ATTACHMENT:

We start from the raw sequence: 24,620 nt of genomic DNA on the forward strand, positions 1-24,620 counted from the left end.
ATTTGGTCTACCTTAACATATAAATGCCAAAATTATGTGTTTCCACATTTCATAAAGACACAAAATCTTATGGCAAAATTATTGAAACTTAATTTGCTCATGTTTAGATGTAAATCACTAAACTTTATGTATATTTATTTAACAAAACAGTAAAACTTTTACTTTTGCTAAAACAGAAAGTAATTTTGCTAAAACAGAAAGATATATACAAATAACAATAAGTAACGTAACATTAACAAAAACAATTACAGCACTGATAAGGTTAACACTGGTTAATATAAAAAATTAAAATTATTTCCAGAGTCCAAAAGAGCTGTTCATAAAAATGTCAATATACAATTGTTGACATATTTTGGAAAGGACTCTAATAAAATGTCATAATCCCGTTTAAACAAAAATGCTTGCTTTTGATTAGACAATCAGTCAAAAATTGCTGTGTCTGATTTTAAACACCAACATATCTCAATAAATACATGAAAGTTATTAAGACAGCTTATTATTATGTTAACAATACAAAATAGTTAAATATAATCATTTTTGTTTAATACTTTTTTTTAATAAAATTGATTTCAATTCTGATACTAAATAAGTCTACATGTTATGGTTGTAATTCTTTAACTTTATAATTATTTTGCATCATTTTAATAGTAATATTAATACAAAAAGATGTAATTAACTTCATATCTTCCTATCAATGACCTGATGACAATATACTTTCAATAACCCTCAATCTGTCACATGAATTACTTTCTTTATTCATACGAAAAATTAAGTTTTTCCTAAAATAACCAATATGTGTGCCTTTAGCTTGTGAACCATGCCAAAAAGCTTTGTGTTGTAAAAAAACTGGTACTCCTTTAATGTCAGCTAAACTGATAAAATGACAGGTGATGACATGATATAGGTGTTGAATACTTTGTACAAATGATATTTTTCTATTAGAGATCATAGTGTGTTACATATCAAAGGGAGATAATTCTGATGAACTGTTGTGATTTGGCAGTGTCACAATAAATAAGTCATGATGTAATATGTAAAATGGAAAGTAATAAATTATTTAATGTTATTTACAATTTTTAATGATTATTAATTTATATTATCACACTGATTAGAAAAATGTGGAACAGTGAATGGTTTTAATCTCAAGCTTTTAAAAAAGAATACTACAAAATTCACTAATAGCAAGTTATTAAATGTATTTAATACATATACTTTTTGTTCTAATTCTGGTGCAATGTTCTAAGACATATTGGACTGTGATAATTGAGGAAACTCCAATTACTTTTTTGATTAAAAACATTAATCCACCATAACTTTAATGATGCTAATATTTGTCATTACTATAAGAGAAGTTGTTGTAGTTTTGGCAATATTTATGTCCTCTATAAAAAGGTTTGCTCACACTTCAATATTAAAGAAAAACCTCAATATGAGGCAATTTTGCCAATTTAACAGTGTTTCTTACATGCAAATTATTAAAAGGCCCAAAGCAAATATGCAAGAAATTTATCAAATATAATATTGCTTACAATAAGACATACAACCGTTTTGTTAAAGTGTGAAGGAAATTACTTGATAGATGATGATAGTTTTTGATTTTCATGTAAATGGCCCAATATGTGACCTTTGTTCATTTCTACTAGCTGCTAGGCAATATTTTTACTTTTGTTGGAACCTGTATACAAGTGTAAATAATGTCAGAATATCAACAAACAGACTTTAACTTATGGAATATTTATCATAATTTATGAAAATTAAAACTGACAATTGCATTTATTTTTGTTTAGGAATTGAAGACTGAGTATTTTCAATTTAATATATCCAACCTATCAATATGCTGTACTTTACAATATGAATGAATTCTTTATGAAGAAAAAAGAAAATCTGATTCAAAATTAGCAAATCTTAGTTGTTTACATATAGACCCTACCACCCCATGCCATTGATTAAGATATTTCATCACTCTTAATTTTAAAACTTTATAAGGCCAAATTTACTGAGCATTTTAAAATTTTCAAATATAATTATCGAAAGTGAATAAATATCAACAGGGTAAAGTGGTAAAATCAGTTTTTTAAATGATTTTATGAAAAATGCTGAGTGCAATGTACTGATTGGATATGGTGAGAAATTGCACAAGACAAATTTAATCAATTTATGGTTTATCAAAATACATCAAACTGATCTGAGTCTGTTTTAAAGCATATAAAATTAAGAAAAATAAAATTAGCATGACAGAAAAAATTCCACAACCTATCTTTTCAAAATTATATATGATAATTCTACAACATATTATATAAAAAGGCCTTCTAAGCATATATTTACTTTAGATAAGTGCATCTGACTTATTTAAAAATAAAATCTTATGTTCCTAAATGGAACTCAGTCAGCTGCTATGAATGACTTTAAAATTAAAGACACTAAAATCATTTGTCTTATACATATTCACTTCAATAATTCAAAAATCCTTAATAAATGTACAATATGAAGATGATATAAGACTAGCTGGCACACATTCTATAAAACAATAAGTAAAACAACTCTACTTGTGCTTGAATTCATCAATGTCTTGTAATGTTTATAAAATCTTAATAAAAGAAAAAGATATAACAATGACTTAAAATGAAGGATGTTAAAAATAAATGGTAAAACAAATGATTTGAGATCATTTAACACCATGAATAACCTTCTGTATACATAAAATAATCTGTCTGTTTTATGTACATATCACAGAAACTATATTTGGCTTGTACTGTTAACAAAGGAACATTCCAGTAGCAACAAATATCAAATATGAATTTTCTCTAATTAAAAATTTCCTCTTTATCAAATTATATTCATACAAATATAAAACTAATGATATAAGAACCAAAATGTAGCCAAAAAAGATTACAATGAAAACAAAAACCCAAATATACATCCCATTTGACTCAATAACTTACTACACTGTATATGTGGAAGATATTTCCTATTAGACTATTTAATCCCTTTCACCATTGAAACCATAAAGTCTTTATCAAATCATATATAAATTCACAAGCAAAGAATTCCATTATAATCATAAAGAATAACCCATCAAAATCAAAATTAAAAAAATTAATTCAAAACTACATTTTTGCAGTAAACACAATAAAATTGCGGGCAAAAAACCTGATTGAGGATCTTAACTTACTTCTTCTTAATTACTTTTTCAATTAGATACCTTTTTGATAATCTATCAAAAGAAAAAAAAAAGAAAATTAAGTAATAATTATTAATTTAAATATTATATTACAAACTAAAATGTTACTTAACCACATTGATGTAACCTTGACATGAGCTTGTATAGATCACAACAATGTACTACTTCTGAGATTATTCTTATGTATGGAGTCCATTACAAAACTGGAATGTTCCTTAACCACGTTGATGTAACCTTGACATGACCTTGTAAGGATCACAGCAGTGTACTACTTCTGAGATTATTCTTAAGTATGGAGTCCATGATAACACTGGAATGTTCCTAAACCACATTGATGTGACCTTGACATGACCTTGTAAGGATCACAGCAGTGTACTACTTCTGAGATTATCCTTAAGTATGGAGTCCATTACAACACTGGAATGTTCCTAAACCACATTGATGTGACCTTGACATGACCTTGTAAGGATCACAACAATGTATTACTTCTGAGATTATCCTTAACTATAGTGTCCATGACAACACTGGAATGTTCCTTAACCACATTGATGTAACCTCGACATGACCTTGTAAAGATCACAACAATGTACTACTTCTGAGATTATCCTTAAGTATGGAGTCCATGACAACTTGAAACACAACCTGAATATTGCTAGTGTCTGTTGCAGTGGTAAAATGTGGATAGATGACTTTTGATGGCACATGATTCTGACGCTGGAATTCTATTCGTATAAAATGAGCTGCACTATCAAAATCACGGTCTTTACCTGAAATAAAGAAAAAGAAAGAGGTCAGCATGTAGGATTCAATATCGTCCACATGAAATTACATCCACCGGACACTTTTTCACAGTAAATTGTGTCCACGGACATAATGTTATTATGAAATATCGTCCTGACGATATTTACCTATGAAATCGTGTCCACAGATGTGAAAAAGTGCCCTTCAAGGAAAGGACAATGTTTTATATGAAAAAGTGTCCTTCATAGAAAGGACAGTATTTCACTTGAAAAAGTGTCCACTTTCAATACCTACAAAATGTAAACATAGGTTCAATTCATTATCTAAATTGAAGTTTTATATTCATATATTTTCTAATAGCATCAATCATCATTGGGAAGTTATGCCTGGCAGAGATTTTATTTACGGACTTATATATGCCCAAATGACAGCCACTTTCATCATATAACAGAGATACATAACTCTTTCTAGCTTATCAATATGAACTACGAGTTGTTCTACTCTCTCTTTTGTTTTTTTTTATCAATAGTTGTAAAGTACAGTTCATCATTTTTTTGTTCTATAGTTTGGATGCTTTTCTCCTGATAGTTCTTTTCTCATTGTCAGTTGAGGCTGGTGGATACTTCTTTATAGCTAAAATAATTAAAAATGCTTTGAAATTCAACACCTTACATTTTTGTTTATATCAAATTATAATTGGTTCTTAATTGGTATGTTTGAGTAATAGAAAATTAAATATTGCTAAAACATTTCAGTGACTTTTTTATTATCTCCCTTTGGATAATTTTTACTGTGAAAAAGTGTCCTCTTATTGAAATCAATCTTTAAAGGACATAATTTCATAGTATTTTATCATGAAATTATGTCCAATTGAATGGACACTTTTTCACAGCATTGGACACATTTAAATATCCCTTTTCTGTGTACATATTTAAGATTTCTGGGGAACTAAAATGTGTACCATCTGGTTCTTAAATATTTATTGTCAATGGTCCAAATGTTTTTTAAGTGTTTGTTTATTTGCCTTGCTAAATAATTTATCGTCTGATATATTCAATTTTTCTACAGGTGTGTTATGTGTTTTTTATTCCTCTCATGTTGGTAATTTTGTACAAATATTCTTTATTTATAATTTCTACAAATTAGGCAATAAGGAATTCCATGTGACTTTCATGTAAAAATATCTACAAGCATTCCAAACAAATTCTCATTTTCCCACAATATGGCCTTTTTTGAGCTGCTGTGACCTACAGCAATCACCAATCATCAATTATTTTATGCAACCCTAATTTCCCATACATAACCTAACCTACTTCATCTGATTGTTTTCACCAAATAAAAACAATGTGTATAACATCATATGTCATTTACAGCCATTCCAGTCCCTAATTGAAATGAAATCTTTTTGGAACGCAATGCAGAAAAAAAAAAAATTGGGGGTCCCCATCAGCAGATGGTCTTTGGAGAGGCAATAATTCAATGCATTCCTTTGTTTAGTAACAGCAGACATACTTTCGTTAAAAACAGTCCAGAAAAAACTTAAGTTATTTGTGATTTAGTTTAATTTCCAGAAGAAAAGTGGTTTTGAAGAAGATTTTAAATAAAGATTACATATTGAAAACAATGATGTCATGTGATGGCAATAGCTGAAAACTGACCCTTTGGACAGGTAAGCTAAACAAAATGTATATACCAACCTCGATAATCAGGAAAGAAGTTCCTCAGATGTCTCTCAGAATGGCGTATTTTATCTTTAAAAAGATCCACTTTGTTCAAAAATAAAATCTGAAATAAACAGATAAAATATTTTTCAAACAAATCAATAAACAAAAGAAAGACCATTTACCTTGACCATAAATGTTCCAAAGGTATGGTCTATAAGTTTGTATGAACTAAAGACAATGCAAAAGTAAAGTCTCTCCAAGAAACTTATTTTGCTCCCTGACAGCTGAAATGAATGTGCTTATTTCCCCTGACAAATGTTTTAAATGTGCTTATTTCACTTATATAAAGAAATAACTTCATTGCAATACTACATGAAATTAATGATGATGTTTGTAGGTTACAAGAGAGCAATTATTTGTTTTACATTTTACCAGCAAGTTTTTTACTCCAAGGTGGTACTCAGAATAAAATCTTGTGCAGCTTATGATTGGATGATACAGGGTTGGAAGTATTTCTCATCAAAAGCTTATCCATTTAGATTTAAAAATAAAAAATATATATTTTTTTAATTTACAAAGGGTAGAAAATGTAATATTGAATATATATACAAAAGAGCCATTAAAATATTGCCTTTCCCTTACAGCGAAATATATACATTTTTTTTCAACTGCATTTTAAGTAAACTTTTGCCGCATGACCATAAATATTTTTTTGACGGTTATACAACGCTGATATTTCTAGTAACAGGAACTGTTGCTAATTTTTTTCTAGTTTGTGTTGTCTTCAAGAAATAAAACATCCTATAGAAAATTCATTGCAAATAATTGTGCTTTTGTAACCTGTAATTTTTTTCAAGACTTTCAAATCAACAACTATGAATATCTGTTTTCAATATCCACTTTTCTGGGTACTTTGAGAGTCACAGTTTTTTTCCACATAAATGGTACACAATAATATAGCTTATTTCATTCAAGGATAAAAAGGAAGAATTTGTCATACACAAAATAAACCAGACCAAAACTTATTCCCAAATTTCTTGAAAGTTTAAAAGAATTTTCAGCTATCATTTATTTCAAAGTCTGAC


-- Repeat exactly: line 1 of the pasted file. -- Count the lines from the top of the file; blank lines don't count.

We start from the raw sequence: 24,620 nt of genomic DNA on the forward strand, positions 1-24,620 counted from the left end.